The Callahan Report: Darrell Waltrip - A Tarnished Silver Anniversary
3 December 1997
It was supposed to be a year of celebration. Instead, it was a year of frustration. Darrell Waltrip, the three-time Winston Cup Champion, entered his twenty-fifth year of NASCAR competition with high hopes of returning to victory lane. Those hopes vanished as Waltrip had to take several "provisional starts" throughout the 1997 season.
The lowest moment came at Charlotte. It was there that Waltrip was sent home. The past champion's provisional starting position was taken by Terry Labonte. The three-time American driver of the year went home without speaking. He left with tears in his eyes. Race fans across the country shared those tears. For the first time in as long as many fans could remember, "DW" would not be racing.
There were certainly happier "firsts" in the career of Darrell Waltrip. For instance, in May of 1972, he made his first NASCAR start at Talladega Superspeedway. Another happy first came in July of 1974 when Waltrip won his first Winston Cup pole in Nashville. In 1981, Waltrip won his first Winston Cup Championship. Waltrip made history at the bank too. He was the first driver to earn $6, $7, $8, $9, and $10 million in NASCAR competition. Waltrip got his first win as a car owner in April 1991.
The early years were also happy for Waltrip. He stormed onto the NASCAR scene after mastering every other type of racing he tried. Waltrip got his first taste of speed in a go-kart at the age of 12. Four years later, he made his way into the cockpit of a stock car. Waltrip and his father soon built a 1936 Chevrolet coupe which was prepared to tackle the local dirt track in their hometown of Owensboro, Ky.
Waltrip soon traded dirt racing for pavement competition, where the smoothness he learned on the dirt became a valuable asset. By the late 1960s, he became a regular winner and a fan favorite at the fairgrounds track in Nashville.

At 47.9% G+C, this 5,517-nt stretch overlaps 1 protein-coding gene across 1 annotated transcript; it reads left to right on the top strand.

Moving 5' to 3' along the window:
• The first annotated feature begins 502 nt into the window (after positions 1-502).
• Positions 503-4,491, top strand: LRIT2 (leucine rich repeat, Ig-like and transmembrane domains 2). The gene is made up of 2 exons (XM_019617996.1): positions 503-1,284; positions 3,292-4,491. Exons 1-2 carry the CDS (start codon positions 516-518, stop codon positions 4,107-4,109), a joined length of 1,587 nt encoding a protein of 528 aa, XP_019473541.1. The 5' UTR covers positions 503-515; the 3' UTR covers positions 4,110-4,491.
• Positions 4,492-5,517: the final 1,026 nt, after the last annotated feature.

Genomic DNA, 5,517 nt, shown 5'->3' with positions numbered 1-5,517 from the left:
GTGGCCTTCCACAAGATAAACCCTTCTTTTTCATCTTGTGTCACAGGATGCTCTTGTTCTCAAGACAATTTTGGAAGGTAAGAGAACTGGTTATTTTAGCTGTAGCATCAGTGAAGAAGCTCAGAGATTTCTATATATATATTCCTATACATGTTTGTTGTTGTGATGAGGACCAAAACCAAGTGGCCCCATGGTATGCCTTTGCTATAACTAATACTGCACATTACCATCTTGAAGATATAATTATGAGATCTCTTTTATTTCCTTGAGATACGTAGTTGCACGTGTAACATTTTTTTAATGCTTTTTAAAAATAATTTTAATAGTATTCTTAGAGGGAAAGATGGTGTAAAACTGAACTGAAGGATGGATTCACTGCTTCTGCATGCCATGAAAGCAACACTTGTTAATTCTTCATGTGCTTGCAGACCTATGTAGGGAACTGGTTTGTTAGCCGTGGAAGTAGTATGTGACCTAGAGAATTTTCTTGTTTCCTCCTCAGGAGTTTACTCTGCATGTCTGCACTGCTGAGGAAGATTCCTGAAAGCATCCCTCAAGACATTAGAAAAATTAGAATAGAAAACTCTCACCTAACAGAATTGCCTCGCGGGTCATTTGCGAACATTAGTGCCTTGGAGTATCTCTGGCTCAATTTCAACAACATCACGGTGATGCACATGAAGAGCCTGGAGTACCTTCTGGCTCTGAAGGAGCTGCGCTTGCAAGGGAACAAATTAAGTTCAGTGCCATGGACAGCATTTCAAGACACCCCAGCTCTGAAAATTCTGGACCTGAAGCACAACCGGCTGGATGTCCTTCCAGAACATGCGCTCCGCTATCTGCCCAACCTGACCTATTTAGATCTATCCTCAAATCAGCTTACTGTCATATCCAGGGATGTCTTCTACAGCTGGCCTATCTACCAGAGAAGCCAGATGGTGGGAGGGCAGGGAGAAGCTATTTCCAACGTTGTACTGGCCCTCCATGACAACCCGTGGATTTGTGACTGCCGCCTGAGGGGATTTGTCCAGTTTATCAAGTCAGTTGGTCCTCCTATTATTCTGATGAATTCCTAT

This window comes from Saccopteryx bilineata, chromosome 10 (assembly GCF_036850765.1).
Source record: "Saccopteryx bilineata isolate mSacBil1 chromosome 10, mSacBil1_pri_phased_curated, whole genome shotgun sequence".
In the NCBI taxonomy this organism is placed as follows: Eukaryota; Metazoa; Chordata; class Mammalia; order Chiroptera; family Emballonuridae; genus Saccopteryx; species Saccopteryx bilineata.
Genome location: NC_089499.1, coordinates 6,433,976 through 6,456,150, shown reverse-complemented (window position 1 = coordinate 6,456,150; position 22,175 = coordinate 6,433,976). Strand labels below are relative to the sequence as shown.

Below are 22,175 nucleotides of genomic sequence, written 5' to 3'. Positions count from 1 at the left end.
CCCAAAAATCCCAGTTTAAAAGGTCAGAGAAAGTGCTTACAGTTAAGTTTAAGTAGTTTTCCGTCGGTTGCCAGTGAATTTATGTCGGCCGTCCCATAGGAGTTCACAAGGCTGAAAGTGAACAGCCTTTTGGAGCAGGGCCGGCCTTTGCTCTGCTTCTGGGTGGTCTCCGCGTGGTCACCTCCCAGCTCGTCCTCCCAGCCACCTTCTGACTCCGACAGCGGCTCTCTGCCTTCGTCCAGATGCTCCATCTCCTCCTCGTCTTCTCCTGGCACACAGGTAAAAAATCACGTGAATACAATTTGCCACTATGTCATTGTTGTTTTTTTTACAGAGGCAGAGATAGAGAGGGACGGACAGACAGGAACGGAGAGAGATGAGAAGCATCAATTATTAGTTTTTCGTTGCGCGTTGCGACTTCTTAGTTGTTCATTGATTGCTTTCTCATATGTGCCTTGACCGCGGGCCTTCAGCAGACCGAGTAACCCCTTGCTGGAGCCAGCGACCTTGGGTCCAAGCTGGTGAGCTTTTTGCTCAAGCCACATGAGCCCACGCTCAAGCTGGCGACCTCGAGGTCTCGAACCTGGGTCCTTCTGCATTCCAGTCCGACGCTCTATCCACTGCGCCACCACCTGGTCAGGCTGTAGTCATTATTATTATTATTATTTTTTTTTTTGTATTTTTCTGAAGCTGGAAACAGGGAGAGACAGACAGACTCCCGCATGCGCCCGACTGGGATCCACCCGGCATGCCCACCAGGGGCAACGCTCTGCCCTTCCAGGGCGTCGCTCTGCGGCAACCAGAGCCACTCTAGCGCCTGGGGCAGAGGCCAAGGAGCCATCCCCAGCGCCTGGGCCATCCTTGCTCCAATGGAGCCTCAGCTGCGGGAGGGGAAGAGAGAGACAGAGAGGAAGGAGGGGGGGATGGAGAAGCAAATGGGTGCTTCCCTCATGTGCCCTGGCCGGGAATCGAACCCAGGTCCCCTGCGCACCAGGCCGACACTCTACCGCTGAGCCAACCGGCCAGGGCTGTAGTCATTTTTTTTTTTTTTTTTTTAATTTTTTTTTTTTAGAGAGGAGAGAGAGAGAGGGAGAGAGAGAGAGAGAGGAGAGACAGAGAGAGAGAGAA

The combination of Waltrip's on-track ability and his determination to win quickly elevated him to one of the nation's premier short-track drivers. His efforts paid off in 1972 when he made his Winston Cup debut at Talladega. Waltrip continued to terrorize the short-track competition in the Southeast while making sporadic NASCAR starts. That all changed in 1975 when he decided to become a full-time NASCAR Winston Cup competitor.
About the early days, Waltrip said, "Wherever I would go, I was almost assured I was going to win one or two races a week and I made a good living doing that. It was difficult to step to the big leagues and be just another fish in a big pond. It took some time for me to make up my mind that I needed to get in there, give it 100 percent and make my mark."
Waltrip has made his mark. He is one of the pioneers who has helped place NASCAR above all other forms of American racing. Waltrip is a man with a true passion for the sport. His passion deserves to be rewarded with much better success in his twenty-sixth NASCAR season which starts in a couple of months at Daytona.
Editor's Note: Images displayed in this article provided courtesy of Terry Callahan. More of Terry's pictures can be viewed in The Nascar Image Gallery on The Callahan Racing Page.